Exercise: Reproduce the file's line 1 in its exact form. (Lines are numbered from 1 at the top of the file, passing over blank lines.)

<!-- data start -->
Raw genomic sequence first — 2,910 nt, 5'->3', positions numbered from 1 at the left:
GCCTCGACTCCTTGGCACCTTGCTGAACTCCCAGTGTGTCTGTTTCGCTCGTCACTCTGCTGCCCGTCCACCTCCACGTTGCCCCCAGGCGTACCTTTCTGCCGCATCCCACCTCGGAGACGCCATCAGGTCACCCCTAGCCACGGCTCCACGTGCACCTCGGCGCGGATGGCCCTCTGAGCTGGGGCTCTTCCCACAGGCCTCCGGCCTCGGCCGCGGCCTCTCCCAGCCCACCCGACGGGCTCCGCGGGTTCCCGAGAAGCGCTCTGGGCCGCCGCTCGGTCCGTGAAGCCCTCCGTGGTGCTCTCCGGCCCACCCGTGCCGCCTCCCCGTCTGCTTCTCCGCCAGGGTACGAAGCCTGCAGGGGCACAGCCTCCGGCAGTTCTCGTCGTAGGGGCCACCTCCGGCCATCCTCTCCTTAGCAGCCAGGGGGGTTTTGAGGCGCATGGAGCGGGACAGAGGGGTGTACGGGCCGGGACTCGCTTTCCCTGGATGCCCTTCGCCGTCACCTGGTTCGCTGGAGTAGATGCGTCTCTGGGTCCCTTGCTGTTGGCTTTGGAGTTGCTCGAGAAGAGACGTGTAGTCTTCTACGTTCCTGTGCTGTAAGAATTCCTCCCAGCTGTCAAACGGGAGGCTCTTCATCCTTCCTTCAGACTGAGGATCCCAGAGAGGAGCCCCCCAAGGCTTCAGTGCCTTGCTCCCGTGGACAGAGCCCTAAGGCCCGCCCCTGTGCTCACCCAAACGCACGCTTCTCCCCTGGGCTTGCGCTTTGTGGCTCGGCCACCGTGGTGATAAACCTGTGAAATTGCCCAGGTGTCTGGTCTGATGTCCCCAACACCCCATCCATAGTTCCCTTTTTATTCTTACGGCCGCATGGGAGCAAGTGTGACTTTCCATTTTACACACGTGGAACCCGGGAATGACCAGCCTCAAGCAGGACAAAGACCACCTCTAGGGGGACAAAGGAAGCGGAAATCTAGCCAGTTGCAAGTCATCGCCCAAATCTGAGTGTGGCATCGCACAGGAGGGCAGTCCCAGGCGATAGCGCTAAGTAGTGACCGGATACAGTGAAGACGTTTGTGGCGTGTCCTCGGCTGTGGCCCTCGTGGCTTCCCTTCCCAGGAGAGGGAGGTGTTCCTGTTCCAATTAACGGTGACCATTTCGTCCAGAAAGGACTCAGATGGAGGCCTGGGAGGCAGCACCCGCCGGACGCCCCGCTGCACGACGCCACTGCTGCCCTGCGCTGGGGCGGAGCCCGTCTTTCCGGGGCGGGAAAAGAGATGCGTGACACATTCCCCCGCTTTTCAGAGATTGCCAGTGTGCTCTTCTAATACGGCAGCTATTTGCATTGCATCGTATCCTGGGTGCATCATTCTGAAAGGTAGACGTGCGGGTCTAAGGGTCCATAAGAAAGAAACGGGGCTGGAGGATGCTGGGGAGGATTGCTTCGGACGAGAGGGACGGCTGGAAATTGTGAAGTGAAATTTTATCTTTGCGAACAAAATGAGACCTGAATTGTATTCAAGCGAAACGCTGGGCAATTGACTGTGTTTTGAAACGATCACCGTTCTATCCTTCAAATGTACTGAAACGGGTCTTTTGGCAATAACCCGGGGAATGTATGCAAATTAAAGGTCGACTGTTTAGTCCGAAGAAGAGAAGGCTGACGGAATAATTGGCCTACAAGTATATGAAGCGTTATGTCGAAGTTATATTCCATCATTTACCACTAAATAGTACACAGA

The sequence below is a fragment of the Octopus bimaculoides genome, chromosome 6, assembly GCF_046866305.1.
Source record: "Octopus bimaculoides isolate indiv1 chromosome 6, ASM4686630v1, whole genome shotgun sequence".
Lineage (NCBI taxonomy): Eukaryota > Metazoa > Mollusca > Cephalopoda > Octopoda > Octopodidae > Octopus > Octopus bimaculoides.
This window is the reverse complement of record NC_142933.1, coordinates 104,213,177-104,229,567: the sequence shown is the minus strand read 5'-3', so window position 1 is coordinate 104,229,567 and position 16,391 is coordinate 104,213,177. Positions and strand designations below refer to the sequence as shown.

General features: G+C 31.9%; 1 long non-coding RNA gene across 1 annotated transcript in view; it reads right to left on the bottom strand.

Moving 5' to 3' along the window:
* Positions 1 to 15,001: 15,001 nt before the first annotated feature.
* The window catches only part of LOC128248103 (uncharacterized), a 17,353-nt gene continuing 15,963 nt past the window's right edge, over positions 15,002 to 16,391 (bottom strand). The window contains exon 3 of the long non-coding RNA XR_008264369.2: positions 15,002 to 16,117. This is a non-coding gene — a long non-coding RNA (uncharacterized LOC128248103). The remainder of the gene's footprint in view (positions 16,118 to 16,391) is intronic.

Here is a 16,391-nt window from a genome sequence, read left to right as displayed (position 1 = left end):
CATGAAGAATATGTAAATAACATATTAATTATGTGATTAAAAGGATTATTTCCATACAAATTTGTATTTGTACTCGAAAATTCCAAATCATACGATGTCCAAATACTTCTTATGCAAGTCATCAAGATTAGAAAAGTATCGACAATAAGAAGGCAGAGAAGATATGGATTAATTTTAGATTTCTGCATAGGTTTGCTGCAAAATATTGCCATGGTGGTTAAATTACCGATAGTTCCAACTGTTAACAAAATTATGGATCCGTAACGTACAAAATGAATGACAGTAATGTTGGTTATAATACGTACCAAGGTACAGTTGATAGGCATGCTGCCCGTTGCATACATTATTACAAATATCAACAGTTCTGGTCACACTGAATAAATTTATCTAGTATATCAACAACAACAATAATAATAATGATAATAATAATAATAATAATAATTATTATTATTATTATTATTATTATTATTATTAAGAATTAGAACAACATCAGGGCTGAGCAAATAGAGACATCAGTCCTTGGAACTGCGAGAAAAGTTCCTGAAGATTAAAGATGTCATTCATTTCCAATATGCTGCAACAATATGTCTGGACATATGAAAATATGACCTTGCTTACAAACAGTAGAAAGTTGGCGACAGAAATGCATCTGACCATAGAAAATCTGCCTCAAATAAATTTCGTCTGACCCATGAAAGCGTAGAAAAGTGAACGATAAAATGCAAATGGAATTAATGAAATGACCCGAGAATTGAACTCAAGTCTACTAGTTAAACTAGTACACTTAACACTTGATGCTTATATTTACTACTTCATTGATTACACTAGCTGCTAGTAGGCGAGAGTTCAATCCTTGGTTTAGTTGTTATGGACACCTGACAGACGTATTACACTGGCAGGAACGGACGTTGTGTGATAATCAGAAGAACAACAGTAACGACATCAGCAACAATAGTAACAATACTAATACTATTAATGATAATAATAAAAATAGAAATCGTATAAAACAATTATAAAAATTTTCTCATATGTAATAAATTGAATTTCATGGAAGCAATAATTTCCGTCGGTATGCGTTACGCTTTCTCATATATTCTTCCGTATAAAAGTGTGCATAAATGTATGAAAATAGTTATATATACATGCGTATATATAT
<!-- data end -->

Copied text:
Raw genomic sequence first — 2,910 nt, 5'->3', positions numbered from 1 at the left: